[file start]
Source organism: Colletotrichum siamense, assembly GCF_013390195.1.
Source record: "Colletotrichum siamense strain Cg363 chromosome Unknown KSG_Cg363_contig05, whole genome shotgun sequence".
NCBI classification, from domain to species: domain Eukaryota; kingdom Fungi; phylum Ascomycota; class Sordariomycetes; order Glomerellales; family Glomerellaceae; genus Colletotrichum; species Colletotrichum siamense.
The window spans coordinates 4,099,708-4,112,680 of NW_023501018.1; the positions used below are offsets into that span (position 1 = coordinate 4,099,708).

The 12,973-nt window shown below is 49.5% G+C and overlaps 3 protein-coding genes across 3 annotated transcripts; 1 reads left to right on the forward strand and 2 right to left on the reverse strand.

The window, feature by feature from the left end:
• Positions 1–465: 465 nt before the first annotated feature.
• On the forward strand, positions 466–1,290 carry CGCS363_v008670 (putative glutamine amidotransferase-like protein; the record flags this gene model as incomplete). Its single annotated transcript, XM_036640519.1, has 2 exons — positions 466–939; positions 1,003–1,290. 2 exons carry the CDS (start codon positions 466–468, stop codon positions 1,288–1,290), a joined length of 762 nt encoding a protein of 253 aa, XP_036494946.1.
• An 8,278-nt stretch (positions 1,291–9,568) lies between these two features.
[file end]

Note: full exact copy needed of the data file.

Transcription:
Source organism: Colletotrichum siamense, assembly GCF_013390195.1.
Source record: "Colletotrichum siamense strain Cg363 chromosome Unknown KSG_Cg363_contig05, whole genome shotgun sequence".
NCBI classification, from domain to species: domain Eukaryota; kingdom Fungi; phylum Ascomycota; class Sordariomycetes; order Glomerellales; family Glomerellaceae; genus Colletotrichum; species Colletotrichum siamense.
The window spans coordinates 4,099,708-4,112,680 of NW_023501018.1; the positions used below are offsets into that span (position 1 = coordinate 4,099,708).

The 12,973-nt window shown below is 49.5% G+C and overlaps 3 protein-coding genes across 3 annotated transcripts; 1 reads left to right on the forward strand and 2 right to left on the reverse strand.

The window, feature by feature from the left end:
• Positions 1–465: 465 nt before the first annotated feature.
• On the forward strand, positions 466–1,290 carry CGCS363_v008670 (putative glutamine amidotransferase-like protein; the record flags this gene model as incomplete). Its single annotated transcript, XM_036640519.1, has 2 exons — positions 466–939; positions 1,003–1,290. 2 exons carry the CDS (start codon positions 466–468, stop codon positions 1,288–1,290), a joined length of 762 nt encoding a protein of 253 aa, XP_036494946.1.
• An 8,278-nt stretch (positions 1,291–9,568) lies between these two features.